Gas Markets Remain Volatile
- European TTF and UK NBP gas contracts moved lower today on the back of Russian news headlines.
- Interfax quoted, “Russia returning some troops to base after drills”.
- New Stream expects price volatility to continue in the short term.
- Milder weather forecasts somewhat mitigated the geopolitical risk premium we have seen over recent months.
- Gazprom did not book any pipeline capacity for March to send gas to Europe via the critical Ukraine / Yamal link.
- LNG supply into Europe is up again.
- Demand destruction due to higher prices means that European gas demand will fall 5% in 2022 after 6% growth last year.
“Unless we see a significant escalation in tensions or further tightening in underlying market fundamentals, we see some downside risk. That’s why we have been so active recently, locking in PPAs and GPAs.”
Charles Ward Head of Renewables at New Stream
UK Power and PPAs
High price volatility on PPAs and GPAs continues.
- Upward price momentum appears to be slowing.
- Warmer weather forecasts and increased LNG cargo pressured pricing and weaker market sentiment further.
- Higher wind generation has decreased spot market pricing levels and volatility.
“We still hold the view that upward price momentum is slowing but are seeing big volatility at the front end of the curve. We have been talking to many generators over the last few weeks, and we continue to advocate price-fixing for PPAs and GPAs on an upside versus downside basis. Understandably there are lots of nerves in the market. If you look at this morning, the market is down 6% on the back of Russian headlines. If we look outside of the geopolitics, then demand is clearly much lower on weather, and there will also be some demand destruction because of these high prices, and LNG is up on the supply side.”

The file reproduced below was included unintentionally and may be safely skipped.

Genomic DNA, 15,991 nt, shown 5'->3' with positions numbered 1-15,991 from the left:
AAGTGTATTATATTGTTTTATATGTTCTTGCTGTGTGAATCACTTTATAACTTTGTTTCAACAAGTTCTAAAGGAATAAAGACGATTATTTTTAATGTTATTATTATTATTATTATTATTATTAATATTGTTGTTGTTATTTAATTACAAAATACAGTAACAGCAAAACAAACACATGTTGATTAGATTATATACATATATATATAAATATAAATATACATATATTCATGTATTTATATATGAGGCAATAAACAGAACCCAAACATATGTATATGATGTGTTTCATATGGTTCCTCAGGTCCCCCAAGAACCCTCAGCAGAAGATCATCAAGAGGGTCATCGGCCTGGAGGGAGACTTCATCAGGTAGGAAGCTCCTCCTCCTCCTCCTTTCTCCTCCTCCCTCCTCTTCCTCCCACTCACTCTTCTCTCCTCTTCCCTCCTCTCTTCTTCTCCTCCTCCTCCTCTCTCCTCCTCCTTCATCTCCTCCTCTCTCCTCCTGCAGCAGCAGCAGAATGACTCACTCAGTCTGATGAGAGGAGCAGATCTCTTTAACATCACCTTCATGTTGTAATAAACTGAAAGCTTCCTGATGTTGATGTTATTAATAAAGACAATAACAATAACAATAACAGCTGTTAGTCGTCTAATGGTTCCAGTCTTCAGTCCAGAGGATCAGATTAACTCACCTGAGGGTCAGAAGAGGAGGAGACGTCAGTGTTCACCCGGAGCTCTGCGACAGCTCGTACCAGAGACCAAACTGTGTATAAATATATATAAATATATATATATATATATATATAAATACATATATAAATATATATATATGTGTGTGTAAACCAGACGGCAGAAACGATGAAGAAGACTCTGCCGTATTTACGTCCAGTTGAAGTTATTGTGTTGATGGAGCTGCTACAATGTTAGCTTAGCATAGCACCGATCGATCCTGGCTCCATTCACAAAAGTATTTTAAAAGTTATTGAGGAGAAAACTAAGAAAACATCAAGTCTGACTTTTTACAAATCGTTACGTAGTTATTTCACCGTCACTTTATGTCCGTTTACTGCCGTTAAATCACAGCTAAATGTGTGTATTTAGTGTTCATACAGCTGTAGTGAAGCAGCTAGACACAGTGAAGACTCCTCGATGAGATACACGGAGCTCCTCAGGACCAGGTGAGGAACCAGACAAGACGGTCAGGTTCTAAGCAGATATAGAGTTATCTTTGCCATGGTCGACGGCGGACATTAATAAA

Jamie Banks PPA Manager at New Stream
Key Drivers :
- Gas demand.
- Wind generation.
- Geopolitics and Russian gas flows.
- European storage levels.
- LNG cargos.
- EUA’s are currently trading above 90 €/t, with UKA’s around 84 £/t.
- High renewable output has reduced demand from the highs of last week.
- No additional supply is expected in either market despite the fast-approaching compliance deadline.
“The trigger price for the UK Cost Containment Mechanism is now more than 2.5 times the average price for the reference period, effective until January 2023. Both the March and April triggers are already ineligible. “